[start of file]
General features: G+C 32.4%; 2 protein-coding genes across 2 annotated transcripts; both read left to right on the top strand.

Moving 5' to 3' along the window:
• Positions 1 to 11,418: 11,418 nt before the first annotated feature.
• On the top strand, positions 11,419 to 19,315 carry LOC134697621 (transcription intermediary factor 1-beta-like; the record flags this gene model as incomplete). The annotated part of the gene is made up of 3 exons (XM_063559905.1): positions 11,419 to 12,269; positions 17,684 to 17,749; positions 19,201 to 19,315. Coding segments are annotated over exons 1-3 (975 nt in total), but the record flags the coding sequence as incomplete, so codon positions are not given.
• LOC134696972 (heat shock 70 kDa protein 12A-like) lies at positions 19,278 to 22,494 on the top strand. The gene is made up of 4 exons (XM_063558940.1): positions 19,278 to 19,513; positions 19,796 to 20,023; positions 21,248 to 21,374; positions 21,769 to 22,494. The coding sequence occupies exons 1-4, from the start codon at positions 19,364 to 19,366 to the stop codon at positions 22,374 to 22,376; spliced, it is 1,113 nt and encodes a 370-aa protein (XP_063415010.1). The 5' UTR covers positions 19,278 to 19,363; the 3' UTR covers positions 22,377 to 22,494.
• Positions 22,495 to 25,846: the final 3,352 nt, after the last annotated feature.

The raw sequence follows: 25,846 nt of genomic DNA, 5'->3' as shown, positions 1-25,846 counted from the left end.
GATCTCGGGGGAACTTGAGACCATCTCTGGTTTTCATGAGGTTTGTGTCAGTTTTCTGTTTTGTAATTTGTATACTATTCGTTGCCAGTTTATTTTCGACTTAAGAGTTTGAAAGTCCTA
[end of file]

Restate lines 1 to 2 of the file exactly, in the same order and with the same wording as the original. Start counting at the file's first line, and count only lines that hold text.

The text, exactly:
General features: G+C 32.4%; 2 protein-coding genes across 2 annotated transcripts; both read left to right on the top strand.

Moving 5' to 3' along the window: